There appears to be a lot of outrage and faux victimhood coming from some White farmers and their political allies concerning the Emergency Relief for Farmers of Color Act that was recently passed by Congress.
The act attempts to address some of the past wrongs committed by the United States Department of Agriculture against farmers of color. Those who oppose the Act contend that it actually discriminates against White farmers. They have apparently received support from a judge who put the distribution of funds on hold. To better understand this historic legislation and its purpose one has to first understand and accept the history of racism by the USDA and America itself.
One of the outcomes of the Civil War was the promise of “Forty Acres and a Mule” for freed Black men. Relying in good faith on that promise, the formerly enslaved aspired to build wealth and create an economic system for the benefit of their newly liberated Black community and move them toward equality with Whites.
Unfortunately, like so many promises over the past 250 years, that promise also remains unfulfilled. Even so, through hard work and perseverance, by 1910 approximately 900,000 Black farmers acquired over 15 million acres of farmland. Rather than support these herculean efforts, the White power structure and the USDA, which was established in 1862 to provide assistance to farmers and rural communities created significant barriers to undermine the Black community’s success.
Recognizing that Blacks were moving quickly toward economic and political independence in the South, White America launched an all-out campaign to dispossess Blacks of their farms and land. The campaign included terrorism, legal trickery, and denial of access to USDA resources based on race.
The campaign never ended, instead, it proliferated and is now part of the fabric of this country’s agriculture system. The result is that today there are fewer than 45,000 Black farmers who own approximately 4,500,000 acres.
In stark contrast, White farmers own over 900 million acres and 97% of land value. While Blacks have experienced an almost unabated decline in farmland ownership over the past two centuries, Whites have experienced a steady increase.
The key reason for this disparity is systemic racism within the USDA that allows White farmers almost untethered access to resources that are necessary to develop successful farm businesses. Because Blacks were denied that access, they often lost their farms and livelihood. Unfortunately, the beneficiaries of that loss were often White farmers and landowners.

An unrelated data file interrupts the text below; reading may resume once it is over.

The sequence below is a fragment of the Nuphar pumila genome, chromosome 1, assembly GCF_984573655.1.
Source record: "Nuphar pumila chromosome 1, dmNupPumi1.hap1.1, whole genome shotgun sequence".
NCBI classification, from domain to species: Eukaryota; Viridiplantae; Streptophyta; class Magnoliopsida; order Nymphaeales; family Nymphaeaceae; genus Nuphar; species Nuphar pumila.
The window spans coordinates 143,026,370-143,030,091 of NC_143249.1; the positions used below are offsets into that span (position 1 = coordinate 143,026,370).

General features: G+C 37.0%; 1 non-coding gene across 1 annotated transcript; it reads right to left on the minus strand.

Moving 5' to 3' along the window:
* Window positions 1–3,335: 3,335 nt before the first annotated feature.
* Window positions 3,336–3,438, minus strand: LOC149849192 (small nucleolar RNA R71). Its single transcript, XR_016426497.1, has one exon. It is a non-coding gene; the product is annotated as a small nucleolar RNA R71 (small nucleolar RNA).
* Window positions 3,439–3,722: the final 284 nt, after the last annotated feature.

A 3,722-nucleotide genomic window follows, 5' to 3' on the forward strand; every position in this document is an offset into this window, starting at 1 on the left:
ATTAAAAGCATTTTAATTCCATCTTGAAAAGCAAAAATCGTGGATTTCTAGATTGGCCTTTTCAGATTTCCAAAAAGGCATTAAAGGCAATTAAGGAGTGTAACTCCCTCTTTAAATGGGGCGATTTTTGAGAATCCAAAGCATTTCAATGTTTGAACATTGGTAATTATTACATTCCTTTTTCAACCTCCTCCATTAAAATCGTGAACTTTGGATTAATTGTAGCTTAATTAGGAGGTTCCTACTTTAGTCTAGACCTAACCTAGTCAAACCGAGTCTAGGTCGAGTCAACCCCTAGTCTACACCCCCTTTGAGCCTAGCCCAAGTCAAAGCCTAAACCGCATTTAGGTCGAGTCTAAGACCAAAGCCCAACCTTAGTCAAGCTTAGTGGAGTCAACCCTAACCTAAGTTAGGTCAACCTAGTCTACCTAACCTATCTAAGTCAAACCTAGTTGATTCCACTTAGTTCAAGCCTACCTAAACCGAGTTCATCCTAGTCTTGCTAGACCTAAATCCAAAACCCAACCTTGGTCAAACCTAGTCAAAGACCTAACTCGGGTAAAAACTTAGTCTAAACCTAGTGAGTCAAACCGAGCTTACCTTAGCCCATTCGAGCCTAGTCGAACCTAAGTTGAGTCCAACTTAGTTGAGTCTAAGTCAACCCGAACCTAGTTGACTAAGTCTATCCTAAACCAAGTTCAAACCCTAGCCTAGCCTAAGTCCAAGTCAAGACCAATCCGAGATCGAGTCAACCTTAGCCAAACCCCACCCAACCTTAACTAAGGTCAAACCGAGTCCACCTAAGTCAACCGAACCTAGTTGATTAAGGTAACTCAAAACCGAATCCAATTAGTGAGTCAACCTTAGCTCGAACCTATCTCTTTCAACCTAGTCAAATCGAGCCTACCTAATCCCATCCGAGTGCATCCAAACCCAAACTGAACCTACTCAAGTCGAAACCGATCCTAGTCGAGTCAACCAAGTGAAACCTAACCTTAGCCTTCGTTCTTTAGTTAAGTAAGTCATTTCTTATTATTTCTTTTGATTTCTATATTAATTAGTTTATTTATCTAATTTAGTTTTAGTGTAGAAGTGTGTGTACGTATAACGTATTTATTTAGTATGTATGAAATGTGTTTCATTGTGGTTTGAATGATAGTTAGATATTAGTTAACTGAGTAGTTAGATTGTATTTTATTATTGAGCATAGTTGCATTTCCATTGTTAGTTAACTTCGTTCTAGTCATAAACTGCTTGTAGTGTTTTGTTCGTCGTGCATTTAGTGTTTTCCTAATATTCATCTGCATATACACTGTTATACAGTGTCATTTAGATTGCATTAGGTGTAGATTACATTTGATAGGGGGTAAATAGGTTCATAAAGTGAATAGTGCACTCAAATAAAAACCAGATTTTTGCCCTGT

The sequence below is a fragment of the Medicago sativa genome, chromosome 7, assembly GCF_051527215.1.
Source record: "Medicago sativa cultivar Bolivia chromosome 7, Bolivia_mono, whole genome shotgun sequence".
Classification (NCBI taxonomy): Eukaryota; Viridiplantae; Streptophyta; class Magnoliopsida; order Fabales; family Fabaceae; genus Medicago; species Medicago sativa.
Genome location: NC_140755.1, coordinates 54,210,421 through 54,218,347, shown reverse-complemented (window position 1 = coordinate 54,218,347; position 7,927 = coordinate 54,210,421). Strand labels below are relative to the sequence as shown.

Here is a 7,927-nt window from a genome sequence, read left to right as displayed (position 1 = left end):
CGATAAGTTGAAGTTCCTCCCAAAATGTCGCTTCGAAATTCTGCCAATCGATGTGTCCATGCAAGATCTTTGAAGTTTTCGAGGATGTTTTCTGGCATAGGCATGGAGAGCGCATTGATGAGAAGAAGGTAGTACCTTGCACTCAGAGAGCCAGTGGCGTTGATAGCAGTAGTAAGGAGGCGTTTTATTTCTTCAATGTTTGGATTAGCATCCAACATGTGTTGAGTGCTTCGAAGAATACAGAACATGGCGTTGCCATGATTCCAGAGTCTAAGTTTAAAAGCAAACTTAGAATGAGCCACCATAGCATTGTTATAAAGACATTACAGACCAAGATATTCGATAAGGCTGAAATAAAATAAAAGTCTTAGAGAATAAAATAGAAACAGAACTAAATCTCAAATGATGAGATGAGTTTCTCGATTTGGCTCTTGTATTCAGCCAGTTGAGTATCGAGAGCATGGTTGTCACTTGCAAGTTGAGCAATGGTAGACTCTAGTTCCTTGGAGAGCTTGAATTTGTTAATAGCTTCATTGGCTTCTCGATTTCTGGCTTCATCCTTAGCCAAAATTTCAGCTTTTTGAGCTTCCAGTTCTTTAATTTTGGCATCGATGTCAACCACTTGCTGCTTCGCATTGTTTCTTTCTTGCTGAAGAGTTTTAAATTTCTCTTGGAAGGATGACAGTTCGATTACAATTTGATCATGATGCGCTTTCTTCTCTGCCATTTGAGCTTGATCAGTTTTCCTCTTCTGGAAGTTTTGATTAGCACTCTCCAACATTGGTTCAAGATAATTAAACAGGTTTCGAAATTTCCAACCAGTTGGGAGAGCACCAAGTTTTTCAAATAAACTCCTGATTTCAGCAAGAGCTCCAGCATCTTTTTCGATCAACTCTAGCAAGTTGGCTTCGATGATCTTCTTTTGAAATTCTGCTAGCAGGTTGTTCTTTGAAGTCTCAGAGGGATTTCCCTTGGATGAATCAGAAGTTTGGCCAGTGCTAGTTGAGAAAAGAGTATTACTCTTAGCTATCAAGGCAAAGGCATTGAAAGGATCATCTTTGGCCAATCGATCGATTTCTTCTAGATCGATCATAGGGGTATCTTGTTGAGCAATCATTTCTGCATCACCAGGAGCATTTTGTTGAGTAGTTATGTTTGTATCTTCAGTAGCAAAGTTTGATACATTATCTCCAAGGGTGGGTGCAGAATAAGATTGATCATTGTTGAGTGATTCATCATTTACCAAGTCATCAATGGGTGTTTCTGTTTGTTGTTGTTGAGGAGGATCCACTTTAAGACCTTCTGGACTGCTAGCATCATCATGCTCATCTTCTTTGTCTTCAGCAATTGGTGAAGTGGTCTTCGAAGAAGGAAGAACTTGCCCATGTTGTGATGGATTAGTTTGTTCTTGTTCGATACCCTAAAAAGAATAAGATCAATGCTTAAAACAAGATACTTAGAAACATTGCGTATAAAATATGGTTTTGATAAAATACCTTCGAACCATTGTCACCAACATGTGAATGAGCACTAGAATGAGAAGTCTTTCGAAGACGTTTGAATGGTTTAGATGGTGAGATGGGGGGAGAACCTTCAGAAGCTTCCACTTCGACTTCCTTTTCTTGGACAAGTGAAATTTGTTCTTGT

Those who oppose the Emergency Relief for Farmers of Color Act are trying to frame it as being meant either exclusively for Black farmers or some form of reparation. They know that by packaging it as such, they can tap into the long and wide vein of racism in this country.
The fact is, as stated in its title, the Act aids all farmers of color. As for reparations, the budget for this act would not even constitute a down payment on reparations for Black farmers.
Also, let us put to rest the argument that the Black farmers’ discrimination settlement against the USDA should be enough. That argument too is steeped in racism. The fact is that, even though the USDA admitted that it actually did discriminate based on race, the Black farmers who could individually prove that they experienced race-based discrimination, on average received less than $50K from the settlement—not even enough to buy a good tractor and no Black farmer was made whole.
To those who oppose the Emergency Relief for Farmers of Color Act because they believe it discriminates against White farmers, I think it is only fair and just that White farmers do the following:
1) Prove that the USDA has discriminated against you since 1865 because you are White,
2) Produce a Black farmer who has a similar operation as you, but received loans from the USDA while you were denied,
3) Present evidence that your race lost over 90% of its farmland over the past two centuries,
4) Show how the Act actually takes resources away from you,
5) Join Black farmers in their effort to make this country’s agriculture system more fair and just and, most of all,
6) Prove that this country has a history of systemic racism against not only White farmers but White Americans in general.
I believe that if you do this you will receive overwhelming support from not just Black farmers but Black Americans in general.
Edward “Jerry” Pennick has expertise in African American land retention and land-based rural economic development with the Federation of Southern Cooperatives/Land Assistance Fund and Tuskegee University.